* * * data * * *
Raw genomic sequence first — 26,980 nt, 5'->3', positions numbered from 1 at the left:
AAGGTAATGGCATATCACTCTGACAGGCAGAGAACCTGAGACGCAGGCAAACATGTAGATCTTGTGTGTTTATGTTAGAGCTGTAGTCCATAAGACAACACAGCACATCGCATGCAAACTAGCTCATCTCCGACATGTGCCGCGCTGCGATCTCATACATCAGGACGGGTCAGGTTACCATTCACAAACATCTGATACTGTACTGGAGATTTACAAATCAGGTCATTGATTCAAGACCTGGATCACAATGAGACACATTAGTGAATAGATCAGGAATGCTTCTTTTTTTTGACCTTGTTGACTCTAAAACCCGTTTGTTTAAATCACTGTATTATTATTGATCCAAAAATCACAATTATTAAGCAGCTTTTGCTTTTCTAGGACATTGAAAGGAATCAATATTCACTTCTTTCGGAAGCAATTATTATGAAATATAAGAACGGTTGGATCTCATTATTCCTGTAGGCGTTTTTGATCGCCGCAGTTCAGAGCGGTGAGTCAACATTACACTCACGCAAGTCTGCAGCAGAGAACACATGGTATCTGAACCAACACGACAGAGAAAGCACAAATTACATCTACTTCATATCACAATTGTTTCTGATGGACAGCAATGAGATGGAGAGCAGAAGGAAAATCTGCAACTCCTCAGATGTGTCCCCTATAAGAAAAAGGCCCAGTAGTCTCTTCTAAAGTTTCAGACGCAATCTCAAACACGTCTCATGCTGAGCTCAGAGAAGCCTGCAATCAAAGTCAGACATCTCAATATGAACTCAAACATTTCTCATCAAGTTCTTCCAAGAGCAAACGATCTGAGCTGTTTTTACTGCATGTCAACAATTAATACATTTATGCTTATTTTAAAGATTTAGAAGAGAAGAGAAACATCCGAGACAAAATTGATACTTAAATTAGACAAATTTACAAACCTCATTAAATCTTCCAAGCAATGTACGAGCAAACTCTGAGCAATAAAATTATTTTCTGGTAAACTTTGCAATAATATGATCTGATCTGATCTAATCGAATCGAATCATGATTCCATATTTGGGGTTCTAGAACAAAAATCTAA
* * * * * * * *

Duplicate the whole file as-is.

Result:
Raw genomic sequence first — 26,980 nt, 5'->3', positions numbered from 1 at the left:
AAGGTAATGGCATATCACTCTGACAGGCAGAGAACCTGAGACGCAGGCAAACATGTAGATCTTGTGTGTTTATGTTAGAGCTGTAGTCCATAAGACAACACAGCACATCGCATGCAAACTAGCTCATCTCCGACATGTGCCGCGCTGCGATCTCATACATCAGGACGGGTCAGGTTACCATTCACAAACATCTGATACTGTACTGGAGATTTACAAATCAGGTCATTGATTCAAGACCTGGATCACAATGAGACACATTAGTGAATAGATCAGGAATGCTTCTTTTTTTTGACCTTGTTGACTCTAAAACCCGTTTGTTTAAATCACTGTATTATTATTGATCCAAAAATCACAATTATTAAGCAGCTTTTGCTTTTCTAGGACATTGAAAGGAATCAATATTCACTTCTTTCGGAAGCAATTATTATGAAATATAAGAACGGTTGGATCTCATTATTCCTGTAGGCGTTTTTGATCGCCGCAGTTCAGAGCGGTGAGTCAACATTACACTCACGCAAGTCTGCAGCAGAGAACACATGGTATCTGAACCAACACGACAGAGAAAGCACAAATTACATCTACTTCATATCACAATTGTTTCTGATGGACAGCAATGAGATGGAGAGCAGAAGGAAAATCTGCAACTCCTCAGATGTGTCCCCTATAAGAAAAAGGCCCAGTAGTCTCTTCTAAAGTTTCAGACGCAATCTCAAACACGTCTCATGCTGAGCTCAGAGAAGCCTGCAATCAAAGTCAGACATCTCAATATGAACTCAAACATTTCTCATCAAGTTCTTCCAAGAGCAAACGATCTGAGCTGTTTTTACTGCATGTCAACAATTAATACATTTATGCTTATTTTAAAGATTTAGAAGAGAAGAGAAACATCCGAGACAAAATTGATACTTAAATTAGACAAATTTACAAACCTCATTAAATCTTCCAAGCAATGTACGAGCAAACTCTGAGCAATAAAATTATTTTCTGGTAAACTTTGCAATAATATGATCTGATCTGATCTAATCGAATCGAATCATGATTCCATATTTGGGGTTCTAGAACAAAAATCTAA